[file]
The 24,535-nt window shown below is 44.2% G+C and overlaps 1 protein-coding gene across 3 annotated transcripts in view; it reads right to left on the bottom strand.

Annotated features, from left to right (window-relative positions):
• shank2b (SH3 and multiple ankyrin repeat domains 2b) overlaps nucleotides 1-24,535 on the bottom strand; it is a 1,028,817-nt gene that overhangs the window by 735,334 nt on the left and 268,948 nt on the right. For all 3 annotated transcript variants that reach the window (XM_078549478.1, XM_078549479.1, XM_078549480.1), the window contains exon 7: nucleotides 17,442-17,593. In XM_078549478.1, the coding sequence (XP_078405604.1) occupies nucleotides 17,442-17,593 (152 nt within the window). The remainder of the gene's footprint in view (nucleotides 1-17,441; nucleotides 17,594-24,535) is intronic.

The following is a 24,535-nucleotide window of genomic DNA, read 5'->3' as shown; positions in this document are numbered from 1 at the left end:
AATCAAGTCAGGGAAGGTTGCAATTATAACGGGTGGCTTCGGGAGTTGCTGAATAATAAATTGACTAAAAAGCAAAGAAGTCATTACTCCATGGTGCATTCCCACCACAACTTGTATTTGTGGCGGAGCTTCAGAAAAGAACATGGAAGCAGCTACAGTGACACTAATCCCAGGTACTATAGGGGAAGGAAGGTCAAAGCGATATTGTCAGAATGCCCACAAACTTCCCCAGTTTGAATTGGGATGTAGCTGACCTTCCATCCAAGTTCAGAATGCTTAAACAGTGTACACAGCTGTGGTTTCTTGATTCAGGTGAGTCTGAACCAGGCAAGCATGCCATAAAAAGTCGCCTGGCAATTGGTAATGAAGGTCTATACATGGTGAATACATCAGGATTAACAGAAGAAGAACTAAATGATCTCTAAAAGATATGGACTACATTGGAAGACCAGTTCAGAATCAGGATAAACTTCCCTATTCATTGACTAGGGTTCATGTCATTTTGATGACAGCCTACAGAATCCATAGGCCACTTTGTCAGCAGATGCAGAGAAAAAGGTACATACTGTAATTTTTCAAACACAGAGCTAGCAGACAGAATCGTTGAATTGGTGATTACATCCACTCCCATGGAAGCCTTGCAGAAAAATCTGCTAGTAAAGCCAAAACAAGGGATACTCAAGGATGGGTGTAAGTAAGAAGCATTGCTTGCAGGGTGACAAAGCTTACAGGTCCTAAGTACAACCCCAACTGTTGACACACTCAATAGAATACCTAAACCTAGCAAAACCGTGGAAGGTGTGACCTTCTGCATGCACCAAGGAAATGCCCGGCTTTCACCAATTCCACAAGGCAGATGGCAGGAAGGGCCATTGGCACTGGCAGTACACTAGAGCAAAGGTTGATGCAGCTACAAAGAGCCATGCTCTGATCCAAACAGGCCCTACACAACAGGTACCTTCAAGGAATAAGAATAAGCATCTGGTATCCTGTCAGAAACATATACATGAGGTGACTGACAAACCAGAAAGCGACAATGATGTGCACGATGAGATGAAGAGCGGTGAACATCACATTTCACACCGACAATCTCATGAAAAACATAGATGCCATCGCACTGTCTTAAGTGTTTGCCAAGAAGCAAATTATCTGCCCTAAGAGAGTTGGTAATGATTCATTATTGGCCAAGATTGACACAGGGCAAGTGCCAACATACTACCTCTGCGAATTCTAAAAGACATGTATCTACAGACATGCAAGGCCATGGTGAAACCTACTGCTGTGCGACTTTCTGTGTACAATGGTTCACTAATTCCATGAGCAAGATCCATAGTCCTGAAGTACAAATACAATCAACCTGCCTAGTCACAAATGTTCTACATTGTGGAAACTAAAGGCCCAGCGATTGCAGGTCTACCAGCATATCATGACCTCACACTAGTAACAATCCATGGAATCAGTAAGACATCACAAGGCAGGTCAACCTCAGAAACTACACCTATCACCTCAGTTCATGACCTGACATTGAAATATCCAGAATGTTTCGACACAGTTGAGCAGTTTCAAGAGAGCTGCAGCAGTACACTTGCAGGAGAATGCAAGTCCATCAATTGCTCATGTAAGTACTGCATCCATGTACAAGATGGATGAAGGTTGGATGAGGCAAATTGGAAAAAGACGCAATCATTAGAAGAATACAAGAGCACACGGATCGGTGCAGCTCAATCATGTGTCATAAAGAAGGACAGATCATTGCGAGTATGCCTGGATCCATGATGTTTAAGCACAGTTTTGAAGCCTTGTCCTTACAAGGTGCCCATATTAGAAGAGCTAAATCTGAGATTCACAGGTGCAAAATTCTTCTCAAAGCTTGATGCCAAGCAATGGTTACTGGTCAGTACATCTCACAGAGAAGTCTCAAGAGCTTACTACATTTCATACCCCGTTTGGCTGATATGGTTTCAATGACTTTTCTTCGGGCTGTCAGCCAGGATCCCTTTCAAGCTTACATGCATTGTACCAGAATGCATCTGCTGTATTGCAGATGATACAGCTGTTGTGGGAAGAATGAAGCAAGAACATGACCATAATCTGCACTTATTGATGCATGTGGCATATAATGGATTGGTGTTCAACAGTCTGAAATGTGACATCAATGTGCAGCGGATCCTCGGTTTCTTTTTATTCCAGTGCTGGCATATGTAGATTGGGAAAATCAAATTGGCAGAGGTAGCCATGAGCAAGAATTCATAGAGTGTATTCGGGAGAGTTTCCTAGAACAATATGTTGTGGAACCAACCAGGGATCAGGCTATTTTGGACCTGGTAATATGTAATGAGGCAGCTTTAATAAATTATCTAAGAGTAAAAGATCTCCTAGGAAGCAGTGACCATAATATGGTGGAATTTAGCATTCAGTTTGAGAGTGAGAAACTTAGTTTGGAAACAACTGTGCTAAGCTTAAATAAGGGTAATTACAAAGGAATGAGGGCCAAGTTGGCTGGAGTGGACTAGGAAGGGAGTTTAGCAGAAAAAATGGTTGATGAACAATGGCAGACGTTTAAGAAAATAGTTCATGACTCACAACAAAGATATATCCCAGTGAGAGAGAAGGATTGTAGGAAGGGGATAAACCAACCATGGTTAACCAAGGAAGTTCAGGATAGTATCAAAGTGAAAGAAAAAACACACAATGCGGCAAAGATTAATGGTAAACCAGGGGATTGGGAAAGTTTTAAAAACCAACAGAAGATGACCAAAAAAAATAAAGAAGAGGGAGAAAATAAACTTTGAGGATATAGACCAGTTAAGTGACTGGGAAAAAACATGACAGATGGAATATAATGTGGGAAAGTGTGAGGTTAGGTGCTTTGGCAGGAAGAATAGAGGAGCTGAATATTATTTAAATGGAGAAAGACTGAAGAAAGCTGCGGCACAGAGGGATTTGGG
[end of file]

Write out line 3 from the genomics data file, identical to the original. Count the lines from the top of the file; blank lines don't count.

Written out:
• shank2b (SH3 and multiple ankyrin repeat domains 2b) overlaps nucleotides 1-24,535 on the bottom strand; it is a 1,028,817-nt gene that overhangs the window by 735,334 nt on the left and 268,948 nt on the right. For all 3 annotated transcript variants that reach the window (XM_078549478.1, XM_078549479.1, XM_078549480.1), the window contains exon 7: nucleotides 17,442-17,593. In XM_078549478.1, the coding sequence (XP_078405604.1) occupies nucleotides 17,442-17,593 (152 nt within the window). The remainder of the gene's footprint in view (nucleotides 1-17,441; nucleotides 17,594-24,535) is intronic.